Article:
Or consider Diane, the fiery, feisty Hollywood super-agent in The Little Dog Laughed, our second Off-Ramp show. She's determined to land her up-and-coming young heart-throb client Mitchell the movie role of a lifetime, even if she has to shove him back in the closet and engineer a dozen dirty deals to do it. It's an outrageous and sexy look at the world of celebrity and show-biz politics, and a thoroughly contemporary comedy of manners.
Contemporary issues are at the heart of two other plays in the Studio. In October, we’ll present the world premiere of Evie's Waltz by St. Louis playwright Carter W. Lewis, a look at a couple facing every parent's nightmare: Their son has been expelled for bringing a gun to school and possibly plotting a Columbine-like massacre. In the Olivier Award-winning Blackbird, we'll explore the line between abuse and love with a young woman who has tracked down the man with whom she had a passionate but poisonous relationship 15 years ago, when she was only 12 years old.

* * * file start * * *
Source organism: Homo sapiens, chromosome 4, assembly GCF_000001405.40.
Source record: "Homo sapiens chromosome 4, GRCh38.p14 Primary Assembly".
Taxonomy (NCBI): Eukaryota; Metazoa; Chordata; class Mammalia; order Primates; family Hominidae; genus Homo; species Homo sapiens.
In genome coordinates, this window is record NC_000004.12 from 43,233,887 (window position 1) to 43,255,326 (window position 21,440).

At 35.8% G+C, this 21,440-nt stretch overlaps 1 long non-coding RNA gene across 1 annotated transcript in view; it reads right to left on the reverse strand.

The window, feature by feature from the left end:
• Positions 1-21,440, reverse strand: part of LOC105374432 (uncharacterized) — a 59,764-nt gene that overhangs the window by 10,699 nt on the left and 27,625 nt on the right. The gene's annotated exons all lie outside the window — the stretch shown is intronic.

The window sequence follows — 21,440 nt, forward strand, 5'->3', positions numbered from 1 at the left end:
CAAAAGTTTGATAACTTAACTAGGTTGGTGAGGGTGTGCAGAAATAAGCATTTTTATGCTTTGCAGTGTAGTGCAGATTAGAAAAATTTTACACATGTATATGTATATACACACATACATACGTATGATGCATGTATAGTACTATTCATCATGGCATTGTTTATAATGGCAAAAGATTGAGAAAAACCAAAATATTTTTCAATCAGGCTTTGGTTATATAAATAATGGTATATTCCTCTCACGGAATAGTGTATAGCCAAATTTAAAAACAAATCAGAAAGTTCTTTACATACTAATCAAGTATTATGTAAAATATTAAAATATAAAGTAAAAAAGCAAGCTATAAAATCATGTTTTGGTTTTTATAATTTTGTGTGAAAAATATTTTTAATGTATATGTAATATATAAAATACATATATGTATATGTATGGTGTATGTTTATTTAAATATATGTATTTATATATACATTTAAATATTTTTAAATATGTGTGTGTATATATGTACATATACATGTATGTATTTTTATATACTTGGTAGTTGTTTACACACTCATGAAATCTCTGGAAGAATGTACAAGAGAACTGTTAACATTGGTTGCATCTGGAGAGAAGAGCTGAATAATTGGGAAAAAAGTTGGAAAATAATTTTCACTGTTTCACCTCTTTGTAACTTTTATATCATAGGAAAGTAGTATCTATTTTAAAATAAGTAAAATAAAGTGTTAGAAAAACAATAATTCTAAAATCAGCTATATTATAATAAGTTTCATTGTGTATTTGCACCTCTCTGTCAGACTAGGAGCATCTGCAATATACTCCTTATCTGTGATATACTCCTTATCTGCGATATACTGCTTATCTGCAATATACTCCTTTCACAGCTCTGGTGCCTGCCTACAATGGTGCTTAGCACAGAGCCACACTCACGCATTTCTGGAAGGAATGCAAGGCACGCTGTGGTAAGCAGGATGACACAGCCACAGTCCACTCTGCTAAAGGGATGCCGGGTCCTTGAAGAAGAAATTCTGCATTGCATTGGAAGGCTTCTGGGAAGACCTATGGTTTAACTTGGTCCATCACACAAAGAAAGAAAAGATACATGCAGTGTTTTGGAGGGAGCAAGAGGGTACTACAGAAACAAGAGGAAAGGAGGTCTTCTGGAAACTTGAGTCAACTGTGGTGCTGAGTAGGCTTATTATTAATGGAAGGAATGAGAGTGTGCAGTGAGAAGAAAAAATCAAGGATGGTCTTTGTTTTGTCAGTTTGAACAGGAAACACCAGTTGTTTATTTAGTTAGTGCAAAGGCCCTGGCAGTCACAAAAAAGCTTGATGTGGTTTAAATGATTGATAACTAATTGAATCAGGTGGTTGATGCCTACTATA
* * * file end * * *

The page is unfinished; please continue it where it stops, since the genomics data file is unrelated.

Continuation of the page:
That's 11 shows in all, plus three productions by our Imaginary Theatre Company for young audiences, including a world-premiere adaptation of Ruth Stiles Gannett's classic My Father's Dragon.
Is there any one thing that ties them together, that could possibly? I don't know. Ask me again in April, or come to The Rep and decide for yourself, then you tell me.
Of course, that means you'll have to see all of the shows. The folks in our box office will be happy to set you up with tickets, and I'll see you in the lobby!
2008-2009 Season at The Rep
Mainstage at the Loretto-Hilton Center:
Sept 3-28, 2008 - Frost/Nixon
Oct. 8-Nov. 2, 2008 - Jane Austen's Emma - A New Musical
Nov 26-Dec. 28, 2008 - The Wonderful Life
Jan. 7-Feb. 1, 2009 - Saint Joan
Feb. 11-March 8, 2009 - The Miracle Worker
March 18-April 12 - Dr. Jekyll and Mr. Hyde
Off-Ramp at the Grandel Theatre:
Sept. 17-Oct. 12, 2008 - The Lieutenant of Inishmore
Nov. 5-30, 2008 - The Little Dog Laughed
Studio at the Loretto-Hilton Center:
Oct. 22-Nov. 8, 2008 - Evie's Waltz
Jan. 21-Feb. 8, 2009 - Blackbird
March 11-29, 2009 - Souvenir
Imaginary Theatre Company on the Mainstage, Loretto-Hilton Center:
Dec. 20, 22, 23, 2008 - The Little Fir Tree
Feb. 28, 2009 - My Father's Dragon
Imaginary Theatre Company on tour only:
For tickets or information, visit www.repstl.org or call 314-968-4925.
Steven Woolf is the artistic director of the Repertory Theatre of St. Louis and the production director of the season-opening Frost/Nixon.